Wednesday, May 28, 2008

On the river

Allen and I went canoeing in the Portage River on Sunday. My favorite part was when we paddled into the shallows to watch the big carp spawn. Today we did some last minute shopping for the P-Town adventure. The next time I post will be from P-Town.

Very nice article about my residency here!

Saturday, May 24, 2008

It's a beautiful day. Bright and sunny. The grass looks so green. My flower garden is a mess. It's going to stay a mess since I won't be here to take care of it. My sage made it through the winter beautifully and now has big purple flowers on it. The yard is full, just full of birds.

Friday, May 23, 2008


1. Dentist yesterday. Full series of x-rays, cleaning, replaced filling, new fillings. Sore mouth today.
2. Going to see Prince Caspian tonight with Allen and the boys!
3. Allen finished making the bike rack for our trip to Provincetown--coming soon!
4. Surprise! David Cook won American Idol! I let out a whoop. Yay.

Tuesday, May 13, 2008

In the News

I just heard:

Rest in peace Robert Rauschenberg.

Provincetown / 10

Just worked through the whole night long, researching and writing. I shall, I hope, be hitting the ground running at Provincetown!


Truman Capote's "Miriam" is usually described as a horror tale. It was published in 1945, more than twenty years before In Cold Blood would truly make him famous.

The main character is Mrs. H. T. Miller (Miriam) who lives a nondescript life on money from her husband's insurance policy. She stays in an apartment near the East River, is 61, and tends a canary.

One day, she meets a small girl, also named Miriam. We never find out if Miriam is real or a figment of the main character's imagination. If little Miriam exists only in Mrs. H. T. Miller's imagination, we don't know if this overactive imagination has something to do with loneliness or dementia or something else.

What cannot be disputed is that once the little girl attaches herself to Mrs. H. T. Miller, she refuses to go away.

After I reread this story a few days back, I thought about it over night. I'm wondering if perhaps Miriam the 61 year old woman and Miriam the little girl the same person. That is, the older Miriam is being somehow visited by a younger version of herself. The description of the young Miriam is intriguing. She has strange hair--"absolutely silver-white, like an albino's."

We know that Truman Capote also had white hair as a child--the hair is described by Scout in To Kill a Mockingbird, and most people acknowledge that Harper Lee's white-haired boy, the strange boy in her novel, is based on Truman Capote. Lee and Capote were childhood friends.

We also know that Truman Capote felt abandoned by his mother and his father. Little Miriam also seems to be abandoned by anyone who once loved her.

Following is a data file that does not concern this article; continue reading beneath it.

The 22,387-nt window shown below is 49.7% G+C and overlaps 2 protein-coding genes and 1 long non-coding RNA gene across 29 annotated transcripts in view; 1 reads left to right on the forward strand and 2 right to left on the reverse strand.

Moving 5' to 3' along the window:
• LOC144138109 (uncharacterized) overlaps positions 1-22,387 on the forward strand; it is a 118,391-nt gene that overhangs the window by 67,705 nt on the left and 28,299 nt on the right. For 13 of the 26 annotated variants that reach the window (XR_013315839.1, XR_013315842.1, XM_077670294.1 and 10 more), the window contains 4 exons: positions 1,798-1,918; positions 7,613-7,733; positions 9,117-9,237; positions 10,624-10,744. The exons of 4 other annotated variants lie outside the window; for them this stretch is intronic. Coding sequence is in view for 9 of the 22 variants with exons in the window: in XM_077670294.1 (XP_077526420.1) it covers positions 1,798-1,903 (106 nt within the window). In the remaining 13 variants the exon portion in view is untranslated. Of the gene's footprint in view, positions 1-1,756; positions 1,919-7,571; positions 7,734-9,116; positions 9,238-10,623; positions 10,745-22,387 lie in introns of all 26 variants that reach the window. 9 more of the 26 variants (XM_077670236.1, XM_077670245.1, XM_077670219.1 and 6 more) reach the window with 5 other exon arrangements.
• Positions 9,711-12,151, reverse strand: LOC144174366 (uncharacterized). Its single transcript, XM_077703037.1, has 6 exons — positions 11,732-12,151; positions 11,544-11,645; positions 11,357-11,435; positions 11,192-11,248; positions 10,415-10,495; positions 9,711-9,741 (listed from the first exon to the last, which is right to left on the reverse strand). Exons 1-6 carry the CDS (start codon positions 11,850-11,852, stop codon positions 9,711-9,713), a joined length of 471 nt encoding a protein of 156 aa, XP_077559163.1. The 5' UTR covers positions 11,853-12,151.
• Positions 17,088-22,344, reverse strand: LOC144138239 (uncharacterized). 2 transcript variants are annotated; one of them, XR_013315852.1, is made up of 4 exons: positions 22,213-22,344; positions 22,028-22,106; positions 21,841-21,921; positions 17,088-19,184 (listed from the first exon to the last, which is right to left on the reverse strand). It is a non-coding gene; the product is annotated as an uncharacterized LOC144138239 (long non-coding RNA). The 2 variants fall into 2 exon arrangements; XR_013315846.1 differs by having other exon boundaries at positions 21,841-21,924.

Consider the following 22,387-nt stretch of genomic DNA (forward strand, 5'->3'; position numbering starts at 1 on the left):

If "Miriam" had come later in Capote's career, I would be tempted to say that he wrote the story as a way to accuse himself of abandoning what was true about his life. In the story, for example, little Miriam derides the older Miriam for a "paper rose" in a vase. "Imitation," the little girl says, "How sad. Aren't imitations sad?"

The little girl also complains about many other aspects of Mrs. H. T. Miller's life, disturbs the old woman's sleeping canary, steels a brooch, and demands to be fed.

Because the story was one of Capote's first, I wonder if perhaps Capote somehow understood, even from a young age, that the big battle in his life would have something to do with authenticity.

The soliloquy

"Why has my motley diary no jokes? Because it is a soliloquy and every man is grave alone." --Ralph Waldo Emerson

Saturday, May 10, 2008

Provincetown / 9

Today has been busy. Allen and I have been making preparations for Provincetown. The biggest part of the weight falls on Allen, who worked all day making a truck cap to keep things dry and safe. I've spent the day gathering the books I want to take. There are so many. I think of Annie Dillard who spent a year in a cabin and later wrote Pilgrim at Tinker Creek. She checked dozens of books out of the library, checking facts, making connections. It's that way for me. There are so many aspects of life that I want to bring into my next novel.

As I was gathering, I suddenly remembered that I have to take every book I have on James Wright, since our boat stop in Martins Ferry was important. I also must take every book I have on biology, Ohio, rivers, mysticism, and fairy tales. And more. That is going to be a load of books.

Last night I reread Capote's "Miriam." I was stunned anew at what a great story it is. Interpretations abound. I thought and thought about the story's meaning last night. I will write about it soon.

Friday, May 09, 2008

May Day

Cloudy and chilly
May day recalls winter's dark
Feels like a school day

Thursday, May 08, 2008

Things that made me sad today

1. Allen found out the gas station sold him some bogus gas and the gas damaged his boat motor.
2. Jason Castro got voted off of American Idol. He is the only contestant on Idol ever to make me cry with a song. His "Somewhere Over the Rainbow" is quietly beautiful.
3. I found the old leather hat my husband has been looking for. It looked sad without him.

Wednesday, May 07, 2008

Provincetown / 8

One of my favorite poems is "Tetelestai!" by Conrad Aiken. I listened to and loved this poem a long time before it occurred me to look more deeply into the meaning of "Tetelestai."